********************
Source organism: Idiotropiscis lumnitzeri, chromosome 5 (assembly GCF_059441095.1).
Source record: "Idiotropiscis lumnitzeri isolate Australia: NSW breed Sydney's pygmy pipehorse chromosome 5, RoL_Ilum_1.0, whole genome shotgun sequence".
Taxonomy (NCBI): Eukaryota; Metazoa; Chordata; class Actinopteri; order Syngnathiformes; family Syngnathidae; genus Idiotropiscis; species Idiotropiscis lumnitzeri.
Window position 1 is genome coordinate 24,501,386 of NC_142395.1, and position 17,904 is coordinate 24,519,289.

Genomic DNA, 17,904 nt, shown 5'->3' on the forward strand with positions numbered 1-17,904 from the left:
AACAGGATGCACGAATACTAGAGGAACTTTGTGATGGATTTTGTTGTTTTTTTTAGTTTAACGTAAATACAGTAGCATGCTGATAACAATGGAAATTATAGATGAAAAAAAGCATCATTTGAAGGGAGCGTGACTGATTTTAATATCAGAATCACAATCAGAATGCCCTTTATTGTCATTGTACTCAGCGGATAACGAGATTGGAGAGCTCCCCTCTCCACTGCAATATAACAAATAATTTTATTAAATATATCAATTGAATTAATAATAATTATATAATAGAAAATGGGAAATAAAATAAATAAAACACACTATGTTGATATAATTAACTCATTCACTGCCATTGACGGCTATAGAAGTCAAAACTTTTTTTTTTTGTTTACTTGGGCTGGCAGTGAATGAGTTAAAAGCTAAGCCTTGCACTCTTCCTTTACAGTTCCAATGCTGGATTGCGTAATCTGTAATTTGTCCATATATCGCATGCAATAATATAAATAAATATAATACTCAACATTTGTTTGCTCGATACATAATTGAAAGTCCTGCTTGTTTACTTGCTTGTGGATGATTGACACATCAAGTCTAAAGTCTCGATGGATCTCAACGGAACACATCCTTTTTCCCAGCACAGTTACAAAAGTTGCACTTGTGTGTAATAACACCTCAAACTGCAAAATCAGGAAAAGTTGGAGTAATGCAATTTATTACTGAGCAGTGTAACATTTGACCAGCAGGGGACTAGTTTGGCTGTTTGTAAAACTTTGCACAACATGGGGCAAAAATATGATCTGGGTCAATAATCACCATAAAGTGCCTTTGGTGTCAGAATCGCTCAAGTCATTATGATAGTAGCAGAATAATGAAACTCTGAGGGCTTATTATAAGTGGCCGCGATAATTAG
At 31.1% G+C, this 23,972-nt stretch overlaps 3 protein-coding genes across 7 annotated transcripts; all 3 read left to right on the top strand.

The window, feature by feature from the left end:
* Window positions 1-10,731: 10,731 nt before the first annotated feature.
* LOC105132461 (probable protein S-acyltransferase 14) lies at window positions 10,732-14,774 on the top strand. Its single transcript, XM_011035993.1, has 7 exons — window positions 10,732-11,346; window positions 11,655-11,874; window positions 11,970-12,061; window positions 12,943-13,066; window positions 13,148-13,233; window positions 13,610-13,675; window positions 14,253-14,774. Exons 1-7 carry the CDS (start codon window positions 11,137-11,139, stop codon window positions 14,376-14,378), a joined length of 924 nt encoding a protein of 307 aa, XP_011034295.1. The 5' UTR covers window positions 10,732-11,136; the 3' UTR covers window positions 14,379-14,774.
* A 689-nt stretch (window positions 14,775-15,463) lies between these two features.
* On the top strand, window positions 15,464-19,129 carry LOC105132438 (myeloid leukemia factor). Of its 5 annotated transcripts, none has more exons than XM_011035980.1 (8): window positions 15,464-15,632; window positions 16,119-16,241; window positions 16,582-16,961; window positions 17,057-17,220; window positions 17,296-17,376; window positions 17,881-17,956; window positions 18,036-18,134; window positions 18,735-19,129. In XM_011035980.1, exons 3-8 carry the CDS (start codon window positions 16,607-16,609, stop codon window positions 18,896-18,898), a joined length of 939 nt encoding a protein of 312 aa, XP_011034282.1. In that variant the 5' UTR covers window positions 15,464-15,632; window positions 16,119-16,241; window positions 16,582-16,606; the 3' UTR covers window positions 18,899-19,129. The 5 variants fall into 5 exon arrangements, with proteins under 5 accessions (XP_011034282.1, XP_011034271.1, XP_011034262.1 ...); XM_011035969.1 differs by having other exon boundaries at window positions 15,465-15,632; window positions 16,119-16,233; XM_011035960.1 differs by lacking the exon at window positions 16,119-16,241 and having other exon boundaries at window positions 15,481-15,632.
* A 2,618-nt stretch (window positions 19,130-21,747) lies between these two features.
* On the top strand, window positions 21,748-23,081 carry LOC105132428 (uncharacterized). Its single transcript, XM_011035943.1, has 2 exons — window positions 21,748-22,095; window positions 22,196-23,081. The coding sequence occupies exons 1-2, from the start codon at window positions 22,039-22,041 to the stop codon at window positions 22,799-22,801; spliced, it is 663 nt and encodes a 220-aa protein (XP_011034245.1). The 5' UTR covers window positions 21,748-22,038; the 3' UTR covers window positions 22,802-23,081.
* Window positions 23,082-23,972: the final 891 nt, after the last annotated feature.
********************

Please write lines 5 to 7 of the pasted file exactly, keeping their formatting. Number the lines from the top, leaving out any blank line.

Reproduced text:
Genomic DNA, 17,904 nt, shown 5'->3' on the forward strand with positions numbered 1-17,904 from the left:
AACAGGATGCACGAATACTAGAGGAACTTTGTGATGGATTTTGTTGTTTTTTTTAGTTTAACGTAAATACAGTAGCATGCTGATAACAATGGAAATTATAGATGAAAAAAAGCATCATTTGAAGGGAGCGTGACTGATTTTAATATCAGAATCACAATCAGAATGCCCTTTATTGTCATTGTACTCAGCGGATAACGAGATTGGAGAGCTCCCCTCTCCACTGCAATATAACAAATAATTTTATTAAATATATCAATTGAATTAATAATAATTATATAATAGAAAATGGGAAATAAAATAAATAAAACACACTATGTTGATATAATTAACTCATTCACTGCCATTGACGGCTATAGAAGTCAAAACTTTTTTTTTTTGTTTACTTGGGCTGGCAGTGAATGAGTTAAAAGCTAAGCCTTGCACTCTTCCTTTACAGTTCCAATGCTGGATTGCGTAATCTGTAATTTGTCCATATATCGCATGCAATAATATAAATAAATATAATACTCAACATTTGTTTGCTCGATACATAATTGAAAGTCCTGCTTGTTTACTTGCTTGTGGATGATTGACACATCAAGTCTAAAGTCTCGATGGATCTCAACGGAACACATCCTTTTTCCCAGCACAGTTACAAAAGTTGCACTTGTGTGTAATAACACCTCAAACTGCAAAATCAGGAAAAGTTGGAGTAATGCAATTTATTACTGAGCAGTGTAACATTTGACCAGCAGGGGACTAGTTTGGCTGTTTGTAAAACTTTGCACAACATGGGGCAAAAATATGATCTGGGTCAATAATCACCATAAAGTGCCTTTGGTGTCAGAATCGCTCAAGTCATTATGATAGTAGCAGAATAATGAAACTCTGAGGGCTTATTATAAGTGGCCGCGATAATTAG
At 31.1% G+C, this 23,972-nt stretch overlaps 3 protein-coding genes across 7 annotated transcripts; all 3 read left to right on the top strand.